If you were your company’s financial reports, would you feel ignored and disrespected? Or even worse, would you feel irrelevant? This may sound weird, but your financial reports have “feelings” too. They can feel strong, healthy and full of vitality. Likewise, they can feel sick, anemic, and in extreme cases, near death. And just as when your child is not feeling well, all you have to do is pay attention, understand the signs, and “listen” to what your financials are telling you about their past, current and probable future condition.
Entrepreneurs tend to view themselves as visionaries with the passion and drive to chase their dreams and build a company. It doesn’t matter if that company is a one-person enterprise or a multi-location behemoth with hundreds (or even thousands) of employees … all financials speak the same language and share the same vital signs.
Consumed with the passion and drive to grow a company, too many entrepreneurs simply ignore or avoid their financials. Some say they’re just too busy and that there is no time. Some claim “numbers phobia” as if reading financial reports is some form of mental torture. Many simply never had the proper training to understand the very simple language that financials speak. The fact is, when it comes to your company’s financial reports, sooner or later what you don’t know or understand IS going to hurt you.
Over the years, I’ve met many extremely bright and talented entrepreneurs that live in a perpetual cash crisis simply because they refuse to listen to and understand their financial reports. Forcing a business to live on the brink of insolvency and financial disaster is the most stressful, debilitating and depressing way to run a company. The good news is that such an existence is completely avoidable. All it takes is some financial literacy training and discipline.
Here are some No-Compromise insights on financial reports and how to truly listen and understand what they’re saying:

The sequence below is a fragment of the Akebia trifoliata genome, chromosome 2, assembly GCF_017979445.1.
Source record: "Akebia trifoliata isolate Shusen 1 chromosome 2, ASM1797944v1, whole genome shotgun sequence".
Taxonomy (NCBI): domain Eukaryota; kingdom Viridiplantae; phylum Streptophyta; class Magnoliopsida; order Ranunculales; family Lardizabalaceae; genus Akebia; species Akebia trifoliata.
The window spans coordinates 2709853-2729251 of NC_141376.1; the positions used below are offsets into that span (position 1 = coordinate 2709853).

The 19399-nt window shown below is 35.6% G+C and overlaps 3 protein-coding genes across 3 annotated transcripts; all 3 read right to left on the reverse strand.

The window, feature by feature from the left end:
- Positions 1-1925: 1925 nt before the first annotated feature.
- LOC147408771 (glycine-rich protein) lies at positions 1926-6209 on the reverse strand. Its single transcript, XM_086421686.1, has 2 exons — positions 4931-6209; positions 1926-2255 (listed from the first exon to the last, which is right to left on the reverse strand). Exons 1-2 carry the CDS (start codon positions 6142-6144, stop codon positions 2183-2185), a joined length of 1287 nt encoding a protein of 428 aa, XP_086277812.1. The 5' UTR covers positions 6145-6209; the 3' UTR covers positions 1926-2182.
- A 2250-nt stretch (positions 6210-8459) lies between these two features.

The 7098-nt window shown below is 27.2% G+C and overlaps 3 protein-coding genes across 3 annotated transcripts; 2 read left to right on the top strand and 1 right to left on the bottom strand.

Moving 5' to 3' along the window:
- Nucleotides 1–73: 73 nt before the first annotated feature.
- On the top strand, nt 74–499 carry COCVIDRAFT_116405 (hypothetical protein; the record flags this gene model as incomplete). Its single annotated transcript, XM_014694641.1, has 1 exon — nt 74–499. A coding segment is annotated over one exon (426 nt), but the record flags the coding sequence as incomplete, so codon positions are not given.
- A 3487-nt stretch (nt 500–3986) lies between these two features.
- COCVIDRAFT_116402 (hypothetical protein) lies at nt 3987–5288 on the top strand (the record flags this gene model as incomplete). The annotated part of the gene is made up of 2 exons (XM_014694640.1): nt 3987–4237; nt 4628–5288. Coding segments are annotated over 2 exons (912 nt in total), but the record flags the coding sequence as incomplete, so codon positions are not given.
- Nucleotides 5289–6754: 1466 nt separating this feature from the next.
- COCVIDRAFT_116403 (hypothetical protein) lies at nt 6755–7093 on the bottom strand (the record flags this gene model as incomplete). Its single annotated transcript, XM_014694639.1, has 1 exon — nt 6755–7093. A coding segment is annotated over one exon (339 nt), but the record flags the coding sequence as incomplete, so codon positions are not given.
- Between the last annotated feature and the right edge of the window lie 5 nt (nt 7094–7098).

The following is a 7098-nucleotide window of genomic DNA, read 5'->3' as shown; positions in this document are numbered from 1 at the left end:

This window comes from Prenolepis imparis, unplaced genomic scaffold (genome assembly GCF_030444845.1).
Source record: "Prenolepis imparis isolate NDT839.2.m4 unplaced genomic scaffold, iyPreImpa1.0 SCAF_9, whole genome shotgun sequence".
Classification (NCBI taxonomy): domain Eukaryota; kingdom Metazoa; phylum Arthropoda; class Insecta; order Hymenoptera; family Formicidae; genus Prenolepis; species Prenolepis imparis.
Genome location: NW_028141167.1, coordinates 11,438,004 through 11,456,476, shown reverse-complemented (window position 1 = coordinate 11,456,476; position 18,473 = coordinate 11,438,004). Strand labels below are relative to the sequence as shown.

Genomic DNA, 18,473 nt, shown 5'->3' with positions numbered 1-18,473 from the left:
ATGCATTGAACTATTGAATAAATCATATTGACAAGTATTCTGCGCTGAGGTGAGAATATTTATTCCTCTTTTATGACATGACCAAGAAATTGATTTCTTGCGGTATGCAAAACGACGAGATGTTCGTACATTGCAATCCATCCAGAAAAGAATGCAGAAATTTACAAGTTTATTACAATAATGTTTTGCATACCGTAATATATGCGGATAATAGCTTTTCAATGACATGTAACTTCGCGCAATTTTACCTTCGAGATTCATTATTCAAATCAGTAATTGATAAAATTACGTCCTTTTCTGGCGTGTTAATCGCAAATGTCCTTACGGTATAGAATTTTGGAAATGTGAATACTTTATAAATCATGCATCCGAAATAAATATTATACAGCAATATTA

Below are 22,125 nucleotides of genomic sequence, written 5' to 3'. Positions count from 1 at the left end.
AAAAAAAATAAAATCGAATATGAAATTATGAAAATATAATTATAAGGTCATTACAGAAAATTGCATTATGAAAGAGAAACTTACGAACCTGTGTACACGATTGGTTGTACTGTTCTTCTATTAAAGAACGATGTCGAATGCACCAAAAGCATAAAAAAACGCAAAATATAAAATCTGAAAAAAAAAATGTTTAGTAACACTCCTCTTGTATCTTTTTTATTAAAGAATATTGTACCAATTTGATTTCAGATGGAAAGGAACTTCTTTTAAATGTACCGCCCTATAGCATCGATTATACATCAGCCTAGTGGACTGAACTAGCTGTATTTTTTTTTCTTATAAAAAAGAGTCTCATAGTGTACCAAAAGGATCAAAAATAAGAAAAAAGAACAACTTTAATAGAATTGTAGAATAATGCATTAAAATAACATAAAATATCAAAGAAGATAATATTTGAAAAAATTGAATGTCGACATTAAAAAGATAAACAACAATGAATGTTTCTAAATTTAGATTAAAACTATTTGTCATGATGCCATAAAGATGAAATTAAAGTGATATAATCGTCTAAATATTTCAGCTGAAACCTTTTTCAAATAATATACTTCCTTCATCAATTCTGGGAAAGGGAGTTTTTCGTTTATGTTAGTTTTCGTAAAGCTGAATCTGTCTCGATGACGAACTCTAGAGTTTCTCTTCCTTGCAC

- It’s about stuff: All financials speak in terms of assets, liabilities, equity, income, expenses, profit and the increase or decrease in cash. Your company owns stuff, owes money on stuff, has equity in stuff, sells stuff (products and/or services), and spends money on stuff – all with the intent of making profit on that stuff. The objective is to accumulate stuff (assets in the form of cash, inventory, equipment, etc.), manage your liabilities (payables, credit card debt, loans, etc.), and create equity (when assets are greater than your liabilities). The profit part is easy – spend less than the income your company generates. Okay, you’re probably thinking, “Neil, you just told me the obvious.” My response is, “If it’s so obvious, show me your double-digit profit and impressive cash reserves.” Knowing financial discipline and living it are two entirely different things.
- Financials tell the truth: You’re either making profit or you’re not. You’re either creating equity or you’re not. Your payroll is either manageable or it’s not. Your cost of goods sold is either within benchmark or it’s not. Either you can pay yourself or you can’t. All it takes for your company to be profitable and financially healthy is understanding and controlling a couple of critical numbers. If you don’t know what your critical numbers are, you’re driving your company financially blind. It doesn’t matter how big and impressive your company appears to others if just behind the curtain is a financial train wreck burdened with debt. Listen to and understand the truth your company’s financials are trying to tell you.